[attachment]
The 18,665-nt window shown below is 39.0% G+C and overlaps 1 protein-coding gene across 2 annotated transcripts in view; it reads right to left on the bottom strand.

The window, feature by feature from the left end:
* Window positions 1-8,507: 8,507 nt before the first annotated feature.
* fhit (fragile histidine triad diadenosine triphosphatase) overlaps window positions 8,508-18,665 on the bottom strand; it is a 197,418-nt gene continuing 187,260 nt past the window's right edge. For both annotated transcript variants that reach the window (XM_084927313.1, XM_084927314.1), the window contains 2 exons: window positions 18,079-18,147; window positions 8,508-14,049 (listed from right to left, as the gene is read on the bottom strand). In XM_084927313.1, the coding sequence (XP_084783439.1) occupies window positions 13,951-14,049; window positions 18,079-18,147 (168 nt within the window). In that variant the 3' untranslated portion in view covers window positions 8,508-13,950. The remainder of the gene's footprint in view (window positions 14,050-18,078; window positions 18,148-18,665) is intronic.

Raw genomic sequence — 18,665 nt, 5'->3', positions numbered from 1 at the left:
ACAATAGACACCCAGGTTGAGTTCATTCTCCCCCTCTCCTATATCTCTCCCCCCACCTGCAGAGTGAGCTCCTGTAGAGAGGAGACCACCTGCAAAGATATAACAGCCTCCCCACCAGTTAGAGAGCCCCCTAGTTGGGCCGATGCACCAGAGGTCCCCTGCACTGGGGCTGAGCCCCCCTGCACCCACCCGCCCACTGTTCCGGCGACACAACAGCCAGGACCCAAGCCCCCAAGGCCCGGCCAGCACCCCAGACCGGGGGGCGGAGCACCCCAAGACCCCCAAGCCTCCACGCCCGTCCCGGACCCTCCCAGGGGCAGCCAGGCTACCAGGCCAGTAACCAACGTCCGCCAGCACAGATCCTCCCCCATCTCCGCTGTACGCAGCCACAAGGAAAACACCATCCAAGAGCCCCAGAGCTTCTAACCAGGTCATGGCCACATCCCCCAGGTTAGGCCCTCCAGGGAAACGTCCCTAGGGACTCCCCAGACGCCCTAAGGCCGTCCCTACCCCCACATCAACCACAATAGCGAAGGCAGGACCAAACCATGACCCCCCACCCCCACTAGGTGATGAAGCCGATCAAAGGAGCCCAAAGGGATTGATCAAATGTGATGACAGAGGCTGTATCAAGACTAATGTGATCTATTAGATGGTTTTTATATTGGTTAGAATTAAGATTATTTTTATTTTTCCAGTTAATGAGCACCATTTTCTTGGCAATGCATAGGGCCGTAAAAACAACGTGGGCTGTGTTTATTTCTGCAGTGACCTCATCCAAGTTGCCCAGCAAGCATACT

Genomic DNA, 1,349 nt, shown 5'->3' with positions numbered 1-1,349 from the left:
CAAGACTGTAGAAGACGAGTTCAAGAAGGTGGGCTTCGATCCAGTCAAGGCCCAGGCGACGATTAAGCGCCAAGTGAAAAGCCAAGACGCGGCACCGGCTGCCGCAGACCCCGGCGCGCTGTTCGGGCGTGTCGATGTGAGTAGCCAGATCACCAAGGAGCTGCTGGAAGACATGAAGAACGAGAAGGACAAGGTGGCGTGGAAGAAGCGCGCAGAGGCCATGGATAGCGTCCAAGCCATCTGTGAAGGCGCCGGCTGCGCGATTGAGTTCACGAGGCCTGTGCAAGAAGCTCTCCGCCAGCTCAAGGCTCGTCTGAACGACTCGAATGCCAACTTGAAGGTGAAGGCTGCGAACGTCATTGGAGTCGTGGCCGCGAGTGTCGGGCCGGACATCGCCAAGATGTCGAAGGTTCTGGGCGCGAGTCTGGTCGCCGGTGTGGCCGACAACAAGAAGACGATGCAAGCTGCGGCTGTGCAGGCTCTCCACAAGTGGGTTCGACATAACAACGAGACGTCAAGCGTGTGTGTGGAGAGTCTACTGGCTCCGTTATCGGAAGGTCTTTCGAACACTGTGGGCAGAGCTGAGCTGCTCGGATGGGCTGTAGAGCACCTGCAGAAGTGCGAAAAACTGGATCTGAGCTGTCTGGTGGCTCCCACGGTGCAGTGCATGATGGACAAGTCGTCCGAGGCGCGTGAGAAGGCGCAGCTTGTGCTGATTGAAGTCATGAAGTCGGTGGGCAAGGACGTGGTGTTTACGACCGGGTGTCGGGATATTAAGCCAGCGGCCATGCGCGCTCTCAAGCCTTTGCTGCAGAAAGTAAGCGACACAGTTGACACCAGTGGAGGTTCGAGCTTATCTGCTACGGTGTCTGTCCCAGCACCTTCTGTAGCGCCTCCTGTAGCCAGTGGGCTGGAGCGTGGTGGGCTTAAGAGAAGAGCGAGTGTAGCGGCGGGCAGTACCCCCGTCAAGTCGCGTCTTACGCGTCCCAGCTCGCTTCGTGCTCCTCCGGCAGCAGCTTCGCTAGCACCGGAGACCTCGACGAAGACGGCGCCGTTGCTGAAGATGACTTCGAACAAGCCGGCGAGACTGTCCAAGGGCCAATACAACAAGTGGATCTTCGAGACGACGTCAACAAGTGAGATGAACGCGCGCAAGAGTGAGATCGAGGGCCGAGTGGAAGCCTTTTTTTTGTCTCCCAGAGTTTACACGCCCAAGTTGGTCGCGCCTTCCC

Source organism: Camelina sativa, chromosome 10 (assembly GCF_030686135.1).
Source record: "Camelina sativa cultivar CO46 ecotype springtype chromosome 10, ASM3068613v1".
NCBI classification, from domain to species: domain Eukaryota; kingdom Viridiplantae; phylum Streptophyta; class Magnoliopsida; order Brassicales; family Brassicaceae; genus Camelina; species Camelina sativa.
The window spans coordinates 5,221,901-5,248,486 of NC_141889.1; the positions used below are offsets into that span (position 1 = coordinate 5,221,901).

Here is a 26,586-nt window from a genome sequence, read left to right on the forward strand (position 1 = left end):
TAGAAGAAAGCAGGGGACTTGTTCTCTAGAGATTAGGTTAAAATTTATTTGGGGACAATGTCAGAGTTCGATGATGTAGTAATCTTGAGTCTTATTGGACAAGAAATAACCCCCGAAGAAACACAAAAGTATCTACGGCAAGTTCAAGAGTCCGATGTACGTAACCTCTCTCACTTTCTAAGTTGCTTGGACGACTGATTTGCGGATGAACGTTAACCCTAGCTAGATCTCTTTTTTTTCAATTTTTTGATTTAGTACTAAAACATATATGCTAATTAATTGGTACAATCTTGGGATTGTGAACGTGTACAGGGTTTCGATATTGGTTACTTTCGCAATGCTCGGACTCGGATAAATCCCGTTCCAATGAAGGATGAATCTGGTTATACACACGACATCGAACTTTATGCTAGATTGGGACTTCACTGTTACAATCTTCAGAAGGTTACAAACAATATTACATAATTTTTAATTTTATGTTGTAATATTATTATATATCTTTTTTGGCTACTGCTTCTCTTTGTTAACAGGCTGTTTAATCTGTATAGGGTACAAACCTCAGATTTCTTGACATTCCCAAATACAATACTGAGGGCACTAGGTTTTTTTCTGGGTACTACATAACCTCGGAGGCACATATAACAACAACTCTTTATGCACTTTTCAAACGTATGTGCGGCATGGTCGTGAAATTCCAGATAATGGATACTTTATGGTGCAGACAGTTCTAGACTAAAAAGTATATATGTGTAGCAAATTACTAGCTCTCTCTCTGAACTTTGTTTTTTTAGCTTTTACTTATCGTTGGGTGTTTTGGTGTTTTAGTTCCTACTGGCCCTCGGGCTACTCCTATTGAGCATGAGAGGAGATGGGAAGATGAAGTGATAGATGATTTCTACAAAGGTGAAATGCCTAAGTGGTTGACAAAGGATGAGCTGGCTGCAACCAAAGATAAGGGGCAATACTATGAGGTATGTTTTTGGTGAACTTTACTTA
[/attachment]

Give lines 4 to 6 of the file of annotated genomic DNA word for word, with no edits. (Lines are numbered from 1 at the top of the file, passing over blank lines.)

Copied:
* fhit (fragile histidine triad diadenosine triphosphatase) overlaps window positions 8,508-18,665 on the bottom strand; it is a 197,418-nt gene continuing 187,260 nt past the window's right edge. For both annotated transcript variants that reach the window (XM_084927313.1, XM_084927314.1), the window contains 2 exons: window positions 18,079-18,147; window positions 8,508-14,049 (listed from right to left, as the gene is read on the bottom strand). In XM_084927313.1, the coding sequence (XP_084783439.1) occupies window positions 13,951-14,049; window positions 18,079-18,147 (168 nt within the window). In that variant the 3' untranslated portion in view covers window positions 8,508-13,950. The remainder of the gene's footprint in view (window positions 14,050-18,078; window positions 18,148-18,665) is intronic.

Raw genomic sequence — 18,665 nt, 5'->3', positions numbered from 1 at the left:
ACAATAGACACCCAGGTTGAGTTCATTCTCCCCCTCTCCTATATCTCTCCCCCCACCTGCAGAGTGAGCTCCTGTAGAGAGGAGACCACCTGCAAAGATATAACAGCCTCCCCACCAGTTAGAGAGCCCCCTAGTTGGGCCGATGCACCAGAGGTCCCCTGCACTGGGGCTGAGCCCCCCTGCACCCACCCGCCCACTGTTCCGGCGACACAACAGCCAGGACCCAAGCCCCCAAGGCCCGGCCAGCACCCCAGACCGGGGGGCGGAGCACCCCAAGACCCCCAAGCCTCCACGCCCGTCCCGGACCCTCCCAGGGGCAGCCAGGCTACCAGGCCAGTAACCAACGTCCGCCAGCACAGATCCTCCCCCATCTCCGCTGTACGCAGCCACAAGGAAAACACCATCCAAGAGCCCCAGAGCTTCTAACCAGGTCATGGCCACATCCCCCAGGTTAGGCCCTCCAGGGAAACGTCCCTAGGGACTCCCCAGACGCCCTAAGGCCGTCCCTACCCCCACATCAACCACAATAGCGAAGGCAGGACCAAACCATGACCCCCCACCCCCACTAGGTGATGAAGCCGATCAAAGGAGCCCAAAGGGATTGATCAAATGTGATGACAGAGGCTGTATCAAGACTAATGTGATCTATTAGATGGTTTTTATATTGGTTAGAATTAAGATTATTTTTATTTTTCCAGTTAATGAGCACCATTTTCTTGGCAATGCATAGGGCCGTAAAAACAACGTGGGCTGTGTTTATTTCTGCAGTGACCTCATCCAAGTTGCCCAGCAAGCATACT